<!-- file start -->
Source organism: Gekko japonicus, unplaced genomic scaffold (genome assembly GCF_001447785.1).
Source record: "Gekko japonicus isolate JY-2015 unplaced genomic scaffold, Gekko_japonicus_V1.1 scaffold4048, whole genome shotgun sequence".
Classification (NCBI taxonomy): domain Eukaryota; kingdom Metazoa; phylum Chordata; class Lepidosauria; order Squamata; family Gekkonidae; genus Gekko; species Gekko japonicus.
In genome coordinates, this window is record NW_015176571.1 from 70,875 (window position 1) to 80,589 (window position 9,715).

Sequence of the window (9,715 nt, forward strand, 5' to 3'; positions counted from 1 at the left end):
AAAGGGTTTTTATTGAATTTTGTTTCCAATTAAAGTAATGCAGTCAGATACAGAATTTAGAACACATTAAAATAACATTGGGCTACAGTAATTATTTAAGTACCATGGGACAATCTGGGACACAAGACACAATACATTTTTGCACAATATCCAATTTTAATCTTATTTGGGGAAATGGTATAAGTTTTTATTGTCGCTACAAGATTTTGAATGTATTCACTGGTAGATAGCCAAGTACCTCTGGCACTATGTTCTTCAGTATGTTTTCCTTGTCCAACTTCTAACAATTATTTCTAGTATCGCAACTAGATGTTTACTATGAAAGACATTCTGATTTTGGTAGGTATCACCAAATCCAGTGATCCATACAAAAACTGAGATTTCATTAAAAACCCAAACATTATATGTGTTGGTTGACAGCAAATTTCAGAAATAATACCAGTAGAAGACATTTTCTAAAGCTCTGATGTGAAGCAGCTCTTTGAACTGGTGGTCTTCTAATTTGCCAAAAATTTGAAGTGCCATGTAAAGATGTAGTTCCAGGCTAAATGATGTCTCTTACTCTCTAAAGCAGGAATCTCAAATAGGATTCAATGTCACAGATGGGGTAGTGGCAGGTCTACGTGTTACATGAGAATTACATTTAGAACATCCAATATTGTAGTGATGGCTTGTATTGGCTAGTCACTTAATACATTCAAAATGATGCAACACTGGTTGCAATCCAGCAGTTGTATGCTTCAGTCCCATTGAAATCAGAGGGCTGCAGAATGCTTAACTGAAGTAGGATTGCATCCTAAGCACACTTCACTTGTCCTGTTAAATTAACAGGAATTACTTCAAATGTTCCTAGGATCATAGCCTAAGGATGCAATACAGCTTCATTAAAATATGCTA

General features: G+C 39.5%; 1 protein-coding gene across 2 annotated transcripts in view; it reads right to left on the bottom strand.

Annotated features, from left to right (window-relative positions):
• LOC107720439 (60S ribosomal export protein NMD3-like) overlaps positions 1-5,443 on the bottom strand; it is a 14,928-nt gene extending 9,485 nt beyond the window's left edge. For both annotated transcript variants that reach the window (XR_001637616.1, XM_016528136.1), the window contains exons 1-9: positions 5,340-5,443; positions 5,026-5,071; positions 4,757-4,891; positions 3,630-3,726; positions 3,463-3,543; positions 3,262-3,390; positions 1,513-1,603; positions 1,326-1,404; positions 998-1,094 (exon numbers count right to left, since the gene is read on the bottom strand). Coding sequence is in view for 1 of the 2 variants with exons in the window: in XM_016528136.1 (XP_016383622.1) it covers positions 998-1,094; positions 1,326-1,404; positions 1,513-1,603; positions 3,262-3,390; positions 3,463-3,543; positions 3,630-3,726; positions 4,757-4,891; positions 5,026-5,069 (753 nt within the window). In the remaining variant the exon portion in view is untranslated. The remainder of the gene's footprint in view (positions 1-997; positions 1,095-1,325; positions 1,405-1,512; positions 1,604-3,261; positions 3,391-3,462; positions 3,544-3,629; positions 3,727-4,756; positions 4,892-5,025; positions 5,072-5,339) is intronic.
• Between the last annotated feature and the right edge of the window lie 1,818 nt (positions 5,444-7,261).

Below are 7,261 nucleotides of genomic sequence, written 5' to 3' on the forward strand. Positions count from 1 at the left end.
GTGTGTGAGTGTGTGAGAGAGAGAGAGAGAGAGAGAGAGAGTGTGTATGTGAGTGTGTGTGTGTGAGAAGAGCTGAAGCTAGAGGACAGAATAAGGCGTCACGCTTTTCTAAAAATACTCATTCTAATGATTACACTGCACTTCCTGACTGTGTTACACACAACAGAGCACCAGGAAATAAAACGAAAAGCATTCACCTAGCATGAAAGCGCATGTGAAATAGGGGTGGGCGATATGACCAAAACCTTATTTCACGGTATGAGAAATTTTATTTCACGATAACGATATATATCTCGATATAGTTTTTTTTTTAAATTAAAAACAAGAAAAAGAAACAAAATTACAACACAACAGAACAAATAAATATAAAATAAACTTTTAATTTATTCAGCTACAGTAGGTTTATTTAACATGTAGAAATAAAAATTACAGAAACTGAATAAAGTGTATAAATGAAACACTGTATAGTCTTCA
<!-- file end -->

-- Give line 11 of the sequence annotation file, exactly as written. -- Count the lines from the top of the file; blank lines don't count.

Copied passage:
Below are 7,261 nucleotides of genomic sequence, written 5' to 3' on the forward strand. Positions count from 1 at the left end.